Lian Lian, JPMorgan's managing director and co-head of North Asia M&A, told CNBC investments that can "create need for China's industrial capacity [and] manufacturing capabilities" will likely benefit. Those sectors include infrastructure, natural resources, agriculture, trade, culture and logistics. "These are clearly what they outlined as favored industries," she said, referring to the August guidelines.
Overseas deals in those areas are likely to get faster approvals from the government.
Lian added that a few other sectors will also receive government support, even if they were not mentioned in the August guidelines. Those sectors include food safety, health care and investments that can create more employment in China. "These, although they were not specifically listed in the encouraged list, we believe also will bring benefits to China's economy and should receive support," she said.
Overall, Lian said she is optimistic about deal activities next year, but mega deals will remain more challenging than before Beijing's intervention.
Citi's Banfield added that Beijing would also favor investments that enhance China's manufacturing capabilities in equipment and technology, and provide access to exploration and development of offshore resources.
Meanwhile, although the U.S. and the European Union have always been favored destinations for Chinese overseas M&A, there was interest emerging in countries falling under the Belt and Road Initiative, according to Alicia Garcia-Herrero and Jianwei Xu, economists at French investment bank Natixis. Association of Southeast Asian nations, particularly Singapore, as well as South Korea and South Asia have become focal points since the announcement of the initiative, the economists added.
Garcia-Herrero told CNBC that it would be "really impossible" for Chinese overseas spending to exclusively fit into a Belt and Road framework, but investments in heavy assets like industrials and infrastructure would be "mainly Belt and Road-related." On the other hand, she said, more asset-light targets such as health care, retail, services or technology will "continue to be West-driven."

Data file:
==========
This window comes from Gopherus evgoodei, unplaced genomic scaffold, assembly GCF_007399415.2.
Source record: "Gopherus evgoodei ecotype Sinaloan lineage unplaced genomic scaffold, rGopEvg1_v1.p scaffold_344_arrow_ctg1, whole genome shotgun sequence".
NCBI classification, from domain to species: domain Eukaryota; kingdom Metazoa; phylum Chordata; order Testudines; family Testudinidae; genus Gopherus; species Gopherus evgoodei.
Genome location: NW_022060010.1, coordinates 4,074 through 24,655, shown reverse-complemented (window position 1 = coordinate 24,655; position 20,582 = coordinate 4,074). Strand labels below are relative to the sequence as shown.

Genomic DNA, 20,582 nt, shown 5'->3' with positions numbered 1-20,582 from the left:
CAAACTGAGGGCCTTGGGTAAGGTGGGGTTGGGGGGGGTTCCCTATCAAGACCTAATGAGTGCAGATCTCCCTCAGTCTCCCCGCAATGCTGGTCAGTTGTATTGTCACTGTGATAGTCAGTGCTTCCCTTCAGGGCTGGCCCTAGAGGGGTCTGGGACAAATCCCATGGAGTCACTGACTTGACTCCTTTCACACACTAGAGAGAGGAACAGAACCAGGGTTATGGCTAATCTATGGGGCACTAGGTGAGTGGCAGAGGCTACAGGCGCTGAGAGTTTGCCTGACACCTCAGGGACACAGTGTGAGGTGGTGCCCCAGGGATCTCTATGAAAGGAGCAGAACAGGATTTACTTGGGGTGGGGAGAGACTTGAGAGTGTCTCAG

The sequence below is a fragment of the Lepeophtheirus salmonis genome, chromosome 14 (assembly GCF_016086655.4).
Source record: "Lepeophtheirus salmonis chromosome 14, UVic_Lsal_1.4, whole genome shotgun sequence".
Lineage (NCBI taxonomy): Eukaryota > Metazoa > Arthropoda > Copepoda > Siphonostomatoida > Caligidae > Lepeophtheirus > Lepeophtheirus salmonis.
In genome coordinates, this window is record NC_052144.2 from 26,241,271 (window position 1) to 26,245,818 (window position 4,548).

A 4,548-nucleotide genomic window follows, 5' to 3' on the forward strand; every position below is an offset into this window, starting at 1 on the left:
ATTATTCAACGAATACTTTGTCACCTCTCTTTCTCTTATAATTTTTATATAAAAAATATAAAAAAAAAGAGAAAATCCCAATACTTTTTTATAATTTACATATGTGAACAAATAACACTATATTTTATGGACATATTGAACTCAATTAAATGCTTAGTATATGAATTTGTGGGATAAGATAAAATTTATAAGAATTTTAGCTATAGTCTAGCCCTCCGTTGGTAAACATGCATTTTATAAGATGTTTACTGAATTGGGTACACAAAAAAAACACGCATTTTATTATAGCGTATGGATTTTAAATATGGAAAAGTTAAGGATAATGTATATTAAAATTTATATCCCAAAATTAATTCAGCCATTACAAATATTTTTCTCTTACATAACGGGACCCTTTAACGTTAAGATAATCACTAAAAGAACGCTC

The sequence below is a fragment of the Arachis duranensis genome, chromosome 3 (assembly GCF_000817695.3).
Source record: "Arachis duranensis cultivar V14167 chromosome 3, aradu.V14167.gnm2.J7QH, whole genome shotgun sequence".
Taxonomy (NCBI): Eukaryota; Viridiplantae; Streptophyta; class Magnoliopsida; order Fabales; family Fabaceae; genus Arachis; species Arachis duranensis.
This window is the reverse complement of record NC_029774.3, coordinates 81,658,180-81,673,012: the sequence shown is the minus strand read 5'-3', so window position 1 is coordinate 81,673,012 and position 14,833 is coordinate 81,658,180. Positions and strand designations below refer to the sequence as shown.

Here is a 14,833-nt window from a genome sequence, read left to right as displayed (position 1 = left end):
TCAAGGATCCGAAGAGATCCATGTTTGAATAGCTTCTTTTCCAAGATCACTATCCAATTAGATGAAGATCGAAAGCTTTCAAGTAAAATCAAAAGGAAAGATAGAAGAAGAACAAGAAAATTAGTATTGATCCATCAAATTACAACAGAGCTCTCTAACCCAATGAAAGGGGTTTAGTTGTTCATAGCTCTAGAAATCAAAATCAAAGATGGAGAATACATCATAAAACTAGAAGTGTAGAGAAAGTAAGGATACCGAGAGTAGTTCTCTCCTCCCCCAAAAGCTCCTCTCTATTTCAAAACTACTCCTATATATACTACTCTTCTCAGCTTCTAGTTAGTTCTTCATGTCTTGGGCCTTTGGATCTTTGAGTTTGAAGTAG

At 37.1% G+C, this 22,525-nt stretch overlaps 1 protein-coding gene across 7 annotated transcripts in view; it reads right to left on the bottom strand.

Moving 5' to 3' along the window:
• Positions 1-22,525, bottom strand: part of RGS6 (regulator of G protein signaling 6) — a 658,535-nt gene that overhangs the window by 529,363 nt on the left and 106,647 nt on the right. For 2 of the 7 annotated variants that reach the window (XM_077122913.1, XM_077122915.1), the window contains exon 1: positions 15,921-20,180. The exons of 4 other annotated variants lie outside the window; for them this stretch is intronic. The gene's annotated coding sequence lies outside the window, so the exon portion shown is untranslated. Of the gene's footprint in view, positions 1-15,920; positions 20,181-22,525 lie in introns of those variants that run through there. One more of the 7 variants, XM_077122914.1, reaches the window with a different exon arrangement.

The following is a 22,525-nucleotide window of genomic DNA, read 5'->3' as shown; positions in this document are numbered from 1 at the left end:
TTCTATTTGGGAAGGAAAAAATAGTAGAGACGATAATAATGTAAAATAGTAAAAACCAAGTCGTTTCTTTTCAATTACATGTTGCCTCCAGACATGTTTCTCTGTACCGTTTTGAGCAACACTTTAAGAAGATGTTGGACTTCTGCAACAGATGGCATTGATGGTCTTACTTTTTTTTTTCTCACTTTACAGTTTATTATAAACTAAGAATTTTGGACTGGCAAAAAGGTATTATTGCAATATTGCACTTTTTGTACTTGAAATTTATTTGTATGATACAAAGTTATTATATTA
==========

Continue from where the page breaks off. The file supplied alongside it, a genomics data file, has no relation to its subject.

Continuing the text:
What Beijing doesn't want In the last few years, Chinese companies went on massive shopping sprees, snapping up deals varying from luxury resorts to soccer clubs. Many of those deals, experts said, were considered trophy assets and did not align with China's economic goals. Outbound deals grew steadily since 2009 and hit about $200 billion in 2016, a year that included a massive $43 billion takeover bid for Swiss agribusiness Syngenta that was announced by China National Chemical Corp.
Authorities grew worried about economic and financial risks tied to some of those deals. Cash was also flying offshore, which added more pressure to an already weakening yuan and it was unclear how much debt firms were taking on to finance those acquisitions.
The spike in outbound M&A activity was a result of China's increasingly massive financial resources and appetite but also decreasing rate of return on investment domestically, according to Garcia-Herrero and Xu. They added in a note that other reasons for the uptick in deal-making included the "lack of geographical diversification of Chinese corporates' assets and the very concentrated risk on a slower growing China."
But after Beijing clamped down on capital outflows, dealmaking took a hit. Data showed that the total number of deals announced in the first nine months of 2017 fell notably when compared to the same period in the prior year.
There was a 12 percent decline on-year on the number of deals announced in the January through September period, according to Dealogic. Meanwhile, Mergermarket data showed the total value of all deals over $5 million, announced in the same period, fell more than 50 percent on-year.